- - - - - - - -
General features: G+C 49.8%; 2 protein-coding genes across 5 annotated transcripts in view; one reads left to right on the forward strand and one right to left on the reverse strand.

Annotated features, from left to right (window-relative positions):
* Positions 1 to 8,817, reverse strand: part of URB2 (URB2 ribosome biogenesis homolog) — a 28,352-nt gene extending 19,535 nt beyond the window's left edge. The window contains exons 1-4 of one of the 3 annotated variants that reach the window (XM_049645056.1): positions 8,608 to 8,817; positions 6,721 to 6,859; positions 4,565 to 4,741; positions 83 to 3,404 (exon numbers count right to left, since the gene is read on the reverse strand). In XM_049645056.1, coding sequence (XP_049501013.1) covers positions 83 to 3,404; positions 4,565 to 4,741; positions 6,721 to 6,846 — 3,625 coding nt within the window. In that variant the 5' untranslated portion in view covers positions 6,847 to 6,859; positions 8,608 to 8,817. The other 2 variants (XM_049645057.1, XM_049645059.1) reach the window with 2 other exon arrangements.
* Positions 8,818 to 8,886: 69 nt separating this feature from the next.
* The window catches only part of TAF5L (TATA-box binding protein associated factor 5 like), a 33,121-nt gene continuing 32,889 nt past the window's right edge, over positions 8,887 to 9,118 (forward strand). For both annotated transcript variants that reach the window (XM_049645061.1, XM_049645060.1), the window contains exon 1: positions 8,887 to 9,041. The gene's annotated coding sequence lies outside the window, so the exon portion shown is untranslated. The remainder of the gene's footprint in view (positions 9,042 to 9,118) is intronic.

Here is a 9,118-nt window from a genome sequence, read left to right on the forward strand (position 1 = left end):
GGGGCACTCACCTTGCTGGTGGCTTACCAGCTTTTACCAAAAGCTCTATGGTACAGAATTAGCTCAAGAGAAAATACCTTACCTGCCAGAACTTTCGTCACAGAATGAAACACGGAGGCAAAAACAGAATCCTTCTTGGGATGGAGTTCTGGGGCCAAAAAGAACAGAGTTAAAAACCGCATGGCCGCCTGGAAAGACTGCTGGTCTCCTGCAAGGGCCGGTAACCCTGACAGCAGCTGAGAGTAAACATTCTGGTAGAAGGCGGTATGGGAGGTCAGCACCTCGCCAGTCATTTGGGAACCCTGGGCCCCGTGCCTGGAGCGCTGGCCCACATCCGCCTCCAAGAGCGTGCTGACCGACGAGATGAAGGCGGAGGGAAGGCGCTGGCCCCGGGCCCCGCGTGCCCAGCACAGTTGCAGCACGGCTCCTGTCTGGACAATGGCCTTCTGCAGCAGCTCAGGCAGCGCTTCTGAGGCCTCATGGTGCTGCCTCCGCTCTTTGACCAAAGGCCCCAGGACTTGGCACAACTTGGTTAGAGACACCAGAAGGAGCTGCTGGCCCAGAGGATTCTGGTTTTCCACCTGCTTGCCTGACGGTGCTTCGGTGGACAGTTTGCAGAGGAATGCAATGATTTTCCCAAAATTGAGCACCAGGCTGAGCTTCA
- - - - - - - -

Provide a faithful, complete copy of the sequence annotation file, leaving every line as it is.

General features: G+C 49.8%; 2 protein-coding genes across 5 annotated transcripts in view; one reads left to right on the forward strand and one right to left on the reverse strand.

Annotated features, from left to right (window-relative positions):
* Positions 1 to 8,817, reverse strand: part of URB2 (URB2 ribosome biogenesis homolog) — a 28,352-nt gene extending 19,535 nt beyond the window's left edge. The window contains exons 1-4 of one of the 3 annotated variants that reach the window (XM_049645056.1): positions 8,608 to 8,817; positions 6,721 to 6,859; positions 4,565 to 4,741; positions 83 to 3,404 (exon numbers count right to left, since the gene is read on the reverse strand). In XM_049645056.1, coding sequence (XP_049501013.1) covers positions 83 to 3,404; positions 4,565 to 4,741; positions 6,721 to 6,846 — 3,625 coding nt within the window. In that variant the 5' untranslated portion in view covers positions 6,847 to 6,859; positions 8,608 to 8,817. The other 2 variants (XM_049645057.1, XM_049645059.1) reach the window with 2 other exon arrangements.
* Positions 8,818 to 8,886: 69 nt separating this feature from the next.
* The window catches only part of TAF5L (TATA-box binding protein associated factor 5 like), a 33,121-nt gene continuing 32,889 nt past the window's right edge, over positions 8,887 to 9,118 (forward strand). For both annotated transcript variants that reach the window (XM_049645061.1, XM_049645060.1), the window contains exon 1: positions 8,887 to 9,041. The gene's annotated coding sequence lies outside the window, so the exon portion shown is untranslated. The remainder of the gene's footprint in view (positions 9,042 to 9,118) is intronic.

Here is a 9,118-nt window from a genome sequence, read left to right on the forward strand (position 1 = left end):
GGGGCACTCACCTTGCTGGTGGCTTACCAGCTTTTACCAAAAGCTCTATGGTACAGAATTAGCTCAAGAGAAAATACCTTACCTGCCAGAACTTTCGTCACAGAATGAAACACGGAGGCAAAAACAGAATCCTTCTTGGGATGGAGTTCTGGGGCCAAAAAGAACAGAGTTAAAAACCGCATGGCCGCCTGGAAAGACTGCTGGTCTCCTGCAAGGGCCGGTAACCCTGACAGCAGCTGAGAGTAAACATTCTGGTAGAAGGCGGTATGGGAGGTCAGCACCTCGCCAGTCATTTGGGAACCCTGGGCCCCGTGCCTGGAGCGCTGGCCCACATCCGCCTCCAAGAGCGTGCTGACCGACGAGATGAAGGCGGAGGGAAGGCGCTGGCCCCGGGCCCCGCGTGCCCAGCACAGTTGCAGCACGGCTCCTGTCTGGACAATGGCCTTCTGCAGCAGCTCAGGCAGCGCTTCTGAGGCCTCATGGTGCTGCCTCCGCTCTTTGACCAAAGGCCCCAGGACTTGGCACAACTTGGTTAGAGACACCAGAAGGAGCTGCTGGCCCAGAGGATTCTGGTTTTCCACCTGCTTGCCTGACGGTGCTTCGGTGGACAGTTTGCAGAGGAATGCAATGATTTTCCCAAAATTGAGCACCAGGCTGAGCTTCA